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Comparison of biomarkers in exhaled breath condensate and bronchoalveolar lavage.
Am J Respir Crit Care Med. 2007 Feb 01; 175(3):222-7.AJ

Abstract

RATIONALE

Exhaled breath condensate (EBC) is increasingly studied as a noninvasive research method of sampling the lungs, measuring several biomarkers. The exact site of origin of substances measured in EBC is unknown, as is the clinical applicability of the technique. Special techniques might be needed to measure EBC biomarkers.

OBJECTIVES

To assess biomarker concentrations in clinical disease and investigate the site of origin of EBC, we compared EBC and bronchoalveolar lavage (BAL) biomarkers in 49 patients undergoing bronchoscopy for clinical indications.

MEASUREMENTS

We measured exhaled nitric oxide, 8-isoprostane, hydrogen peroxide, total nitrogen oxides, pH, total protein, and phospholipid (n = 33) and keratin (n = 15) to assess alveolar and mucinous compartments, respectively. EBC was collected over 10 min using a refrigerated condenser according to European Respiratory Society/American Thoracic Society recommendations, and BAL performed immediately thereafter.

RESULTS

8-Isoprostane, nitrogen oxides, and pH were significantly higher in EBC than in BAL (3.845 vs. 0.027 ng/ml, 28.4 vs. 3.8 microM, and 7.35 vs. 6.4, respectively; p < 0.001). Hydrogen peroxide showed no difference between EBC and BAL (17.5 vs. 20.6 microM, p = not significant), whereas protein was significantly higher in BAL (33.8 vs. 183.2 microg/ml, p < 0.001). Total phospholipid was also higher in EBC, but keratin showed no difference. No significant correlation was found between EBC and BAL for any of the biomarkers evaluated either before or after correction for dilution.

CONCLUSIONS

In clinical disease, markers of inflammation and oxidative stress are easily measurable in EBC using standard laboratory techniques and EBC is readily obtained. However, EBC and BAL markers do not correlate.

Authors+Show Affiliations

Department of Thoracic Medicine, St. Vincent's Hospital, Victoria Street, Darlinghurst, Sydney, Australia.No affiliation info availableNo affiliation info availableNo affiliation info availableNo affiliation info availableNo affiliation info available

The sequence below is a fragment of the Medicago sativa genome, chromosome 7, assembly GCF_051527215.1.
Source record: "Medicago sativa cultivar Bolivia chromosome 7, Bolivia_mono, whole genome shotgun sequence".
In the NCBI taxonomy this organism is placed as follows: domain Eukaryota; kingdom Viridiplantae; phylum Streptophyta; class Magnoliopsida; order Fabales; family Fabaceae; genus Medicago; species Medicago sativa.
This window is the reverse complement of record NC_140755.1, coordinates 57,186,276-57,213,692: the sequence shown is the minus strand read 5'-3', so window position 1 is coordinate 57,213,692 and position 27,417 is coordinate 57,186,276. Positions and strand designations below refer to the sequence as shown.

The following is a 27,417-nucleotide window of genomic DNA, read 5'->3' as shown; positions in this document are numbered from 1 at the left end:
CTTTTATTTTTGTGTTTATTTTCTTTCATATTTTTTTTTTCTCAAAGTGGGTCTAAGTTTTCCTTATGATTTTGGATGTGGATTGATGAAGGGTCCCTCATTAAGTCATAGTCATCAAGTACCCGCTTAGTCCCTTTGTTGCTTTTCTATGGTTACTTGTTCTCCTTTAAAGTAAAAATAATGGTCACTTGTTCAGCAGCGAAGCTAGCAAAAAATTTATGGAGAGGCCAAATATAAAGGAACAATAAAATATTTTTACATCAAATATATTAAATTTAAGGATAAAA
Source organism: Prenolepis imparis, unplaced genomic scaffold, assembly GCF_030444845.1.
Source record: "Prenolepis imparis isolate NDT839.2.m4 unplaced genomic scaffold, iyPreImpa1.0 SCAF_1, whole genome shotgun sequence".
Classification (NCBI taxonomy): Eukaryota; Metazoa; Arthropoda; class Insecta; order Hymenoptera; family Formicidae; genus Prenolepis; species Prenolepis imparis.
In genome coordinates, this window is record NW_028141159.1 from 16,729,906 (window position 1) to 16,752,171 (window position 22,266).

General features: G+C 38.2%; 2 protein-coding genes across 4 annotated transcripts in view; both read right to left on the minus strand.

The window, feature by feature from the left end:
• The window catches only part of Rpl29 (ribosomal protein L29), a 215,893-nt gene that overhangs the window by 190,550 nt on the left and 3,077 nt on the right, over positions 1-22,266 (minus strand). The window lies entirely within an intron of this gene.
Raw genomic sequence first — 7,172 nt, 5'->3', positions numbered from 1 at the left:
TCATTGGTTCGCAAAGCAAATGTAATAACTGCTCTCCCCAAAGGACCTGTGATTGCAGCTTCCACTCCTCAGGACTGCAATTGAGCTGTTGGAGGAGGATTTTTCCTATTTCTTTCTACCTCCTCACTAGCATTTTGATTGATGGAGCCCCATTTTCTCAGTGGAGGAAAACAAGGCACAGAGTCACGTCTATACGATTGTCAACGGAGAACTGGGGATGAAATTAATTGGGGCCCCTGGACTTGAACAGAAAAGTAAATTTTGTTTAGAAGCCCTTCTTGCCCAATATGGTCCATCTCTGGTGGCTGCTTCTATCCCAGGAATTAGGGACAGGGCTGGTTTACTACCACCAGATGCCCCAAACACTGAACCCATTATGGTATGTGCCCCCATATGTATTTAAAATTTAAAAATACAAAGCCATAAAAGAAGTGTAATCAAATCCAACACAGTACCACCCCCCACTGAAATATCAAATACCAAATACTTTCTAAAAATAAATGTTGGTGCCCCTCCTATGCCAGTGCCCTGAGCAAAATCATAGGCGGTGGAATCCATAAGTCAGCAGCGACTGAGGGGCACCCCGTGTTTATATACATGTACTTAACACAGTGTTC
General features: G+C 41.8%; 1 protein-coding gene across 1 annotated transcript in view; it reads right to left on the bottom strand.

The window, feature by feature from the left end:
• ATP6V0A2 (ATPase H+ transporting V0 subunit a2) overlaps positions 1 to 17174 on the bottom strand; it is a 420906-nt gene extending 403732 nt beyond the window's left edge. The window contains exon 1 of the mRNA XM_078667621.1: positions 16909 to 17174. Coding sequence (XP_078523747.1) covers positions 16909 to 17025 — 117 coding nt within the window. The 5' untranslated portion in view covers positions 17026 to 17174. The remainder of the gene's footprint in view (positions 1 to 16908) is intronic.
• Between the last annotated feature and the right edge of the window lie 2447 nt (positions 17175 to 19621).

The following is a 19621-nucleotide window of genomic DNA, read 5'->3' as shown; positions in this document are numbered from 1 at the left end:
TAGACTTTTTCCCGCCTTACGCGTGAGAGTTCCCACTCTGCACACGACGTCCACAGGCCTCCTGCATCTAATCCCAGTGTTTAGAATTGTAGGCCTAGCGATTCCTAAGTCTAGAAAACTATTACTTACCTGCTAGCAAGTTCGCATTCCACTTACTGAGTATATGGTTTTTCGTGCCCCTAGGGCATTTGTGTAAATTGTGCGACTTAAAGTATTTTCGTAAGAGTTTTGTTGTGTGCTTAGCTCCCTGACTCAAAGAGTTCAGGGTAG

Pub Type(s)

Comparative Study
Evaluation Study
Journal Article
Research Support, Non-U.S. Gov't

Language

eng

PubMed ID

17110649

Citation

Jackson, Abigail S., et al. "Comparison of Biomarkers in Exhaled Breath Condensate and Bronchoalveolar Lavage." American Journal of Respiratory and Critical Care Medicine, vol. 175, no. 3, 2007, pp. 222-7.
Jackson AS, Sandrini A, Campbell C, et al. Comparison of biomarkers in exhaled breath condensate and bronchoalveolar lavage. Am J Respir Crit Care Med. 2007;175(3):222-7.
Jackson, A. S., Sandrini, A., Campbell, C., Chow, S., Thomas, P. S., & Yates, D. H. (2007). Comparison of biomarkers in exhaled breath condensate and bronchoalveolar lavage. American Journal of Respiratory and Critical Care Medicine, 175(3), 222-7.
Jackson AS, et al. Comparison of Biomarkers in Exhaled Breath Condensate and Bronchoalveolar Lavage. Am J Respir Crit Care Med. 2007 Feb 1;175(3):222-7. PubMed PMID: 17110649.
* Article titles in AMA citation format should be in sentence-case
TY - JOUR T1 - Comparison of biomarkers in exhaled breath condensate and bronchoalveolar lavage. AU - Jackson,Abigail S, AU - Sandrini,Alessandra, AU - Campbell,Charlotte, AU - Chow,Sharron, AU - Thomas,Paul S, AU - Yates,Deborah H, Y1 - 2006/11/16/ PY - 2006/11/18/pubmed PY - 2007/3/10/medline PY - 2006/11/18/entrez SP - 222 EP - 7 JF - American journal of respiratory and critical care medicine JO - Am. J. Respir. Crit. Care Med. VL - 175 IS - 3 N2 - RATIONALE: Exhaled breath condensate (EBC) is increasingly studied as a noninvasive research method of sampling the lungs, measuring several biomarkers. The exact site of origin of substances measured in EBC is unknown, as is the clinical applicability of the technique. Special techniques might be needed to measure EBC biomarkers. OBJECTIVES: To assess biomarker concentrations in clinical disease and investigate the site of origin of EBC, we compared EBC and bronchoalveolar lavage (BAL) biomarkers in 49 patients undergoing bronchoscopy for clinical indications. MEASUREMENTS: We measured exhaled nitric oxide, 8-isoprostane, hydrogen peroxide, total nitrogen oxides, pH, total protein, and phospholipid (n = 33) and keratin (n = 15) to assess alveolar and mucinous compartments, respectively. EBC was collected over 10 min using a refrigerated condenser according to European Respiratory Society/American Thoracic Society recommendations, and BAL performed immediately thereafter. RESULTS: 8-Isoprostane, nitrogen oxides, and pH were significantly higher in EBC than in BAL (3.845 vs. 0.027 ng/ml, 28.4 vs. 3.8 microM, and 7.35 vs. 6.4, respectively; p < 0.001). Hydrogen peroxide showed no difference between EBC and BAL (17.5 vs. 20.6 microM, p = not significant), whereas protein was significantly higher in BAL (33.8 vs. 183.2 microg/ml, p < 0.001). Total phospholipid was also higher in EBC, but keratin showed no difference. No significant correlation was found between EBC and BAL for any of the biomarkers evaluated either before or after correction for dilution. CONCLUSIONS: In clinical disease, markers of inflammation and oxidative stress are easily measurable in EBC using standard laboratory techniques and EBC is readily obtained. However, EBC and BAL markers do not correlate. SN - 1073-449X UR - https://www.unboundmedicine.com/medline/citation/17110649/Comparison_of_biomarkers_in_exhaled_breath_condensate_and_bronchoalveolar_lavage_ L2 - http://www.atsjournals.org/doi/full/10.1164/rccm.200601-107OC?url_ver=Z39.88-2003&amp;rfr_id=ori:rid:crossref.org&amp;rfr_dat=cr_pub=pubmed DB - PRIME DP - Unbound Medicine ER -